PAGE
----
With Mike Huckabee out, GOP candidates now vying for his backers
WASHINGTON — Mike Huckabee's decision to forgo a shot at the presidency further muddies the field for a worthy Republican challenger to President Barack Obama, and leaves America's social conservatives without a clear candidate to throw their support behind.
Huckabee, the former Arkansas governor, joins Mississippi Gov. Haley Barbour, South Dakota Sen. John Thune and Indiana Rep. Mike Pence on the sidelines. His decision underscores that for all of Obama's vulnerabilities on the economy, taking on his re-election machine and potential $1 billion treasure chest remains a daunting task.
The 55-year-old Baptist minister insists that he could have captured the GOP nomination, citing polls that showed he could score strong even in the Northeast and among the less conservative rank-and-file party members.
"All the factors say go, but my heart says no," Huckabee, the winner of the 2008 Iowa caucuses, said Saturday night on his Fox News Channel show. He described the decision as a spiritual one.
"Only when I was alone, in quiet and reflective moments, did I have not only clarity but an inexplicable inner peace," he said. "Being president is a job that takes one to the limit of his or her human capacity. For me, to do it apart from the inner confidence that I was undertaking it without God's full blessing is simply unthinkable."
The announcement makes an already wide-open Republican field even more unpredictable.
Former House Speaker Newt Gingrich has been making a concerted effort to reach out to the right. Although he's been noting his recent conversion to Catholicism, he's hampered by two divorces and an adulterous history. Former Massachusetts Gov. Mitt Romney must explain his change of heart over the years on positions on guns, gay rights and abortion; health care also is a problem for him. Minnesota's ex-governor, Tim Pawlenty, has had to apologize for backing climate change legislation. Donald Trump? Highly unlikely.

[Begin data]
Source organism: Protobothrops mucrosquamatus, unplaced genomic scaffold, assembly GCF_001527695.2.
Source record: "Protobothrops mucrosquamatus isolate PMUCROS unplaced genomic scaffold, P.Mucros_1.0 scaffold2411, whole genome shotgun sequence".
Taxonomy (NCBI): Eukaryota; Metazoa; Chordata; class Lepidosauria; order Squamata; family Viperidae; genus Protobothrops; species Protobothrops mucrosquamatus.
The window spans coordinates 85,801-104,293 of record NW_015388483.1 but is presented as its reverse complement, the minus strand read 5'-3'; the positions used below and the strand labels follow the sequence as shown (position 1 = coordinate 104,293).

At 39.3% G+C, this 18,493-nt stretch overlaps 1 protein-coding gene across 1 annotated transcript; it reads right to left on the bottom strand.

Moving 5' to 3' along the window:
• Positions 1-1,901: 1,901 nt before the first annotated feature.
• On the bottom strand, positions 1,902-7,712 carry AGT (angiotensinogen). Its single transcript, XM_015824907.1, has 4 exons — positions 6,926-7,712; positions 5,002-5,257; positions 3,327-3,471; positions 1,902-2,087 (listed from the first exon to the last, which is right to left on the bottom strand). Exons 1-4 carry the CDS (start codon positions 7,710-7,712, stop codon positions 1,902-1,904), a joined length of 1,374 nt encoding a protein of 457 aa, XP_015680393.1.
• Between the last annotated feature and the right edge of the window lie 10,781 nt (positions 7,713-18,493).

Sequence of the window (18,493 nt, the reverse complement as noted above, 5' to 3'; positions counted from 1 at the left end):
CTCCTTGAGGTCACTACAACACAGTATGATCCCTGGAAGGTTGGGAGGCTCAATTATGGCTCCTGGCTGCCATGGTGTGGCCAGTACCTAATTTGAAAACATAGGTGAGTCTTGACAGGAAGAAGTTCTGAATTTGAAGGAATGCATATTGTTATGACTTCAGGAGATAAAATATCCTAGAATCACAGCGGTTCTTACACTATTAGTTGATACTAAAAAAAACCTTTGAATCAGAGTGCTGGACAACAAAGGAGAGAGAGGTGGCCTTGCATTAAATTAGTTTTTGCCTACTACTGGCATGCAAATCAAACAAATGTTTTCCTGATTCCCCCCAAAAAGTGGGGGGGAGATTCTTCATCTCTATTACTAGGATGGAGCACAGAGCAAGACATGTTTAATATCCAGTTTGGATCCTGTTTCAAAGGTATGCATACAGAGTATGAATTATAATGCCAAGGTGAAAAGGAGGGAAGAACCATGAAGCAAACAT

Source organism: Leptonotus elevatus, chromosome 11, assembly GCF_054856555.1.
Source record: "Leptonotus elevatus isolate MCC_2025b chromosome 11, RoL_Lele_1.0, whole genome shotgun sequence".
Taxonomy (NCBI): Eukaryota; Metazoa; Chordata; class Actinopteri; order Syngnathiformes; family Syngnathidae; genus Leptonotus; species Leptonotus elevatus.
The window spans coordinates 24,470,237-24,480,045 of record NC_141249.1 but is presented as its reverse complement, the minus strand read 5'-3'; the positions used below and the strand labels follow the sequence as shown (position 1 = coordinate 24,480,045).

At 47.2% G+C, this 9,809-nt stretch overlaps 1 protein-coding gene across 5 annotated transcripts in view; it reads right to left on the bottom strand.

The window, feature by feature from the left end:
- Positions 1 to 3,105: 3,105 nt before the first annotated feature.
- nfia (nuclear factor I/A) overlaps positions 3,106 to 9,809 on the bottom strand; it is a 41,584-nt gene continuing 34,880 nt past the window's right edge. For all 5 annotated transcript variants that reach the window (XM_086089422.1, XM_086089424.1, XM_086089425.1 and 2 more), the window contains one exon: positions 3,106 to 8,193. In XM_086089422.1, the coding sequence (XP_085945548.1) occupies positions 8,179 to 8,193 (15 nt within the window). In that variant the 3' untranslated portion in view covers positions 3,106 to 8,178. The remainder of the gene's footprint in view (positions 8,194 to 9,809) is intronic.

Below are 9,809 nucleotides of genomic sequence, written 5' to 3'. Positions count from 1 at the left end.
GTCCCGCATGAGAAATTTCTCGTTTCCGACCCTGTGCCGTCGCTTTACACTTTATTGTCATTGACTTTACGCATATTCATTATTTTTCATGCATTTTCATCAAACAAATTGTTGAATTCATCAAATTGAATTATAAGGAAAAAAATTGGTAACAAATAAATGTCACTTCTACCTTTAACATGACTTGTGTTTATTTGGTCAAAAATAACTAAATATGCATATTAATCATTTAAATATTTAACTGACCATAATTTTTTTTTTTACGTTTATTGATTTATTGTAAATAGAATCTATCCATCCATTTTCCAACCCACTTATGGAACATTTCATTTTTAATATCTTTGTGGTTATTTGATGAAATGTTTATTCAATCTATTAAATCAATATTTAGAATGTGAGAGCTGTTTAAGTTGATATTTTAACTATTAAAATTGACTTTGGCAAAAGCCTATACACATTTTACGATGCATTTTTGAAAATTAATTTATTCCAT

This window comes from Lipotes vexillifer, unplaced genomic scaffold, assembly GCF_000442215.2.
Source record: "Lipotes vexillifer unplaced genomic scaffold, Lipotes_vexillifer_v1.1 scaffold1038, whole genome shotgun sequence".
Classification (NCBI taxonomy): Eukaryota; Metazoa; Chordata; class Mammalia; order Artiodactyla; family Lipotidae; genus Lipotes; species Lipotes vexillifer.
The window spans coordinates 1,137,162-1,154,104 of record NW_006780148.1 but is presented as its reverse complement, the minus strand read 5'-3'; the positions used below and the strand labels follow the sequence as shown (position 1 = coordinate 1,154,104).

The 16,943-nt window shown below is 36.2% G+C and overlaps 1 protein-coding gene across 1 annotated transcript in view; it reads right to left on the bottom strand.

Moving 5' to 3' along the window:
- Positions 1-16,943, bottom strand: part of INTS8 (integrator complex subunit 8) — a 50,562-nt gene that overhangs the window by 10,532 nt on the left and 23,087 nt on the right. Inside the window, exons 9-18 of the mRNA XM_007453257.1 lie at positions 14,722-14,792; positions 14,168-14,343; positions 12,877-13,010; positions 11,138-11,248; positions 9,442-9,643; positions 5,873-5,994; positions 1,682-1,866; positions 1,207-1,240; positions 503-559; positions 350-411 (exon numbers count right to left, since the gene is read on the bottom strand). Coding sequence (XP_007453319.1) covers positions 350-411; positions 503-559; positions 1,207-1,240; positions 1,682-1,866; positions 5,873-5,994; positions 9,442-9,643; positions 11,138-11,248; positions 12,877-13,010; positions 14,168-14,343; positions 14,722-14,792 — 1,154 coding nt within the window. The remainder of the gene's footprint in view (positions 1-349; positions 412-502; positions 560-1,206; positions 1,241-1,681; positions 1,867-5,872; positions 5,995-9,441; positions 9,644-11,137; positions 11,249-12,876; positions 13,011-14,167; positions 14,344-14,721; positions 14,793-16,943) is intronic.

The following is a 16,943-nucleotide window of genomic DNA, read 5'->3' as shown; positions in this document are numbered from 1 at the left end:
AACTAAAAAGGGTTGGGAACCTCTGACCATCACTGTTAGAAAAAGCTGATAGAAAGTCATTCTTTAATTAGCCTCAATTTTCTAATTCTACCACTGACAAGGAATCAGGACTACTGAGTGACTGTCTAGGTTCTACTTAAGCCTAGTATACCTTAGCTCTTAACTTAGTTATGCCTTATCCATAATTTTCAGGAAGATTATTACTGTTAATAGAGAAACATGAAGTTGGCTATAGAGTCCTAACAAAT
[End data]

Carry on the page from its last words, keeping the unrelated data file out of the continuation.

With so many social conservatives looking for a home, the void created by Huckabee's decision could prompt 2008 vice presidential candidate Sarah Palin or Minnesota Rep. Michele Bachmann to get in the race. Palin has yet to say if she will run, while Bachmann is inching toward a bid. Several other possible candidates, including Indiana Gov. Mitch Daniels, are in waiting mode.
The lack of a clear GOP front-runner reflects Obama's perceived strength as a candidate less than a year-and-a-half before the election. Despite uneven economic growth and continued sluggishness in the employment market, Obama will have the advantage of being an incumbent president with a seemingly unmatchable capacity to generate cash for his campaign. And while events could change dramatically between now and the presidential vote, polls show Obama in a stronger position now than he was before the mission that killed al-Qaida leader Osama bin Laden.
Republican candidates were quick to praise Huckabee after his announcement, making plays for his backers.
"His voters are very independent and they're going to go where they believe that America needs to go both in conservative and spiritual values," Gingrich said Sunday on NBC's "Meet the Press." "Gov. Huckabee's is going to remain a very important figure in the conservative movement and I suspect that he's going to have a role to play for years to come."
Pawlenty said he'd work hard to gain the support of millions of Americans who have backed Huckabee, while former Pennsylvania Sen. Rick Santorum praised the TV host for praying before deciding not to run. Santorum added that he wanted to talk with Huckabee about fighting for traditional values even as some Republicans "seek to form a 'truce' on social issues."
That was a slap at Daniels, who is considering a run and has suggested that Republicans downplay their focus on cultural issues like abortion while the nation's economy is so fragile.
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